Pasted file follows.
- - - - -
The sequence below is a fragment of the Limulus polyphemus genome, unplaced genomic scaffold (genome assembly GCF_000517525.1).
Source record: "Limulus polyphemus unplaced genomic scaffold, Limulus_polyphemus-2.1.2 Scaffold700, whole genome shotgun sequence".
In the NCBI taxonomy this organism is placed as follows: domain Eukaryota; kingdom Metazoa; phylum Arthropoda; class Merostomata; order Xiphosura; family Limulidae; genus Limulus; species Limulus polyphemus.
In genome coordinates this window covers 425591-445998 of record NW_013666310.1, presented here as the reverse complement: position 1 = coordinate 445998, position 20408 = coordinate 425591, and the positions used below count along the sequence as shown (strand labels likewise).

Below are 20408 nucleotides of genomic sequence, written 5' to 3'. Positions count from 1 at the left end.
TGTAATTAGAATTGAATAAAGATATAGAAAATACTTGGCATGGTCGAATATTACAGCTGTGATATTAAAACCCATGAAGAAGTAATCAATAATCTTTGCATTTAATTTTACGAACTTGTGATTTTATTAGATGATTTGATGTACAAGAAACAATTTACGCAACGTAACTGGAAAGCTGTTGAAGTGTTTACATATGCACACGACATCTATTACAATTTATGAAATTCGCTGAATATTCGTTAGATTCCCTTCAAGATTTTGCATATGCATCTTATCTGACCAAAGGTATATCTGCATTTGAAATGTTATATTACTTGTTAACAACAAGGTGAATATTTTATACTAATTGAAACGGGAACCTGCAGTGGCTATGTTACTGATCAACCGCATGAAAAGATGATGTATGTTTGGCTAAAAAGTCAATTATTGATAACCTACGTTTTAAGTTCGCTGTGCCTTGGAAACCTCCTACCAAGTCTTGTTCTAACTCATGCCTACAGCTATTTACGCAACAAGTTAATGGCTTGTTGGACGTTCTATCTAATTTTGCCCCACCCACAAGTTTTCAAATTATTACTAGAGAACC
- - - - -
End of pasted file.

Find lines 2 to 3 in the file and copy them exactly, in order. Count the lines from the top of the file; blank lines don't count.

Source record: "Limulus polyphemus unplaced genomic scaffold, Limulus_polyphemus-2.1.2 Scaffold700, whole genome shotgun sequence".
In the NCBI taxonomy this organism is placed as follows: domain Eukaryota; kingdom Metazoa; phylum Arthropoda; class Merostomata; order Xiphosura; family Limulidae; genus Limulus; species Limulus polyphemus.